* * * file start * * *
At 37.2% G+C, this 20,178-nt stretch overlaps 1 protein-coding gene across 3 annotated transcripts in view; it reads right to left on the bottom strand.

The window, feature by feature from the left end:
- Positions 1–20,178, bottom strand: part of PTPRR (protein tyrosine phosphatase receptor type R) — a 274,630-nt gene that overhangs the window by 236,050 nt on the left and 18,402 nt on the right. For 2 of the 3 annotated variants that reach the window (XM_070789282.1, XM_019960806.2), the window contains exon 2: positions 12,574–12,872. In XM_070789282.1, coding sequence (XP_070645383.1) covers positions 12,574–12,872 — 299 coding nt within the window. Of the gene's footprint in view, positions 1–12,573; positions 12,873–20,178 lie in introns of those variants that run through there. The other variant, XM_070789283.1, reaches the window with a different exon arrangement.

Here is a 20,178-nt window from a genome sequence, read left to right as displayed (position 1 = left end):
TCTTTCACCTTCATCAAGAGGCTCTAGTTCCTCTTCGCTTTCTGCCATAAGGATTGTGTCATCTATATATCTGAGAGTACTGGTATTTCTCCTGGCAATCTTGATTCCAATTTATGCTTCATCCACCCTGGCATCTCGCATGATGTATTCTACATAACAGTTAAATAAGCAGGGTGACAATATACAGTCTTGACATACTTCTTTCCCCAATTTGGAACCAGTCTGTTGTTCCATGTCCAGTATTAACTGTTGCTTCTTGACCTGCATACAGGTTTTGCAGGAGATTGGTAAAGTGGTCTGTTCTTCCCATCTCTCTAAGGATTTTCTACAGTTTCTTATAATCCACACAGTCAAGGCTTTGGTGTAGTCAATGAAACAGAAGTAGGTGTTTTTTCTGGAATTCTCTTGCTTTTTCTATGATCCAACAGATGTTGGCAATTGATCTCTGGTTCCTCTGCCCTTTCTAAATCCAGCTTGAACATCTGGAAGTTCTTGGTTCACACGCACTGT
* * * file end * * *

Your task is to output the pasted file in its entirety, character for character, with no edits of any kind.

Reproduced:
At 37.2% G+C, this 20,178-nt stretch overlaps 1 protein-coding gene across 3 annotated transcripts in view; it reads right to left on the bottom strand.

The window, feature by feature from the left end:
- Positions 1–20,178, bottom strand: part of PTPRR (protein tyrosine phosphatase receptor type R) — a 274,630-nt gene that overhangs the window by 236,050 nt on the left and 18,402 nt on the right. For 2 of the 3 annotated variants that reach the window (XM_070789282.1, XM_019960806.2), the window contains exon 2: positions 12,574–12,872. In XM_070789282.1, coding sequence (XP_070645383.1) covers positions 12,574–12,872 — 299 coding nt within the window. Of the gene's footprint in view, positions 1–12,573; positions 12,873–20,178 lie in introns of those variants that run through there. The other variant, XM_070789283.1, reaches the window with a different exon arrangement.

Here is a 20,178-nt window from a genome sequence, read left to right as displayed (position 1 = left end):
TCTTTCACCTTCATCAAGAGGCTCTAGTTCCTCTTCGCTTTCTGCCATAAGGATTGTGTCATCTATATATCTGAGAGTACTGGTATTTCTCCTGGCAATCTTGATTCCAATTTATGCTTCATCCACCCTGGCATCTCGCATGATGTATTCTACATAACAGTTAAATAAGCAGGGTGACAATATACAGTCTTGACATACTTCTTTCCCCAATTTGGAACCAGTCTGTTGTTCCATGTCCAGTATTAACTGTTGCTTCTTGACCTGCATACAGGTTTTGCAGGAGATTGGTAAAGTGGTCTGTTCTTCCCATCTCTCTAAGGATTTTCTACAGTTTCTTATAATCCACACAGTCAAGGCTTTGGTGTAGTCAATGAAACAGAAGTAGGTGTTTTTTCTGGAATTCTCTTGCTTTTTCTATGATCCAACAGATGTTGGCAATTGATCTCTGGTTCCTCTGCCCTTTCTAAATCCAGCTTGAACATCTGGAAGTTCTTGGTTCACACGCACTGT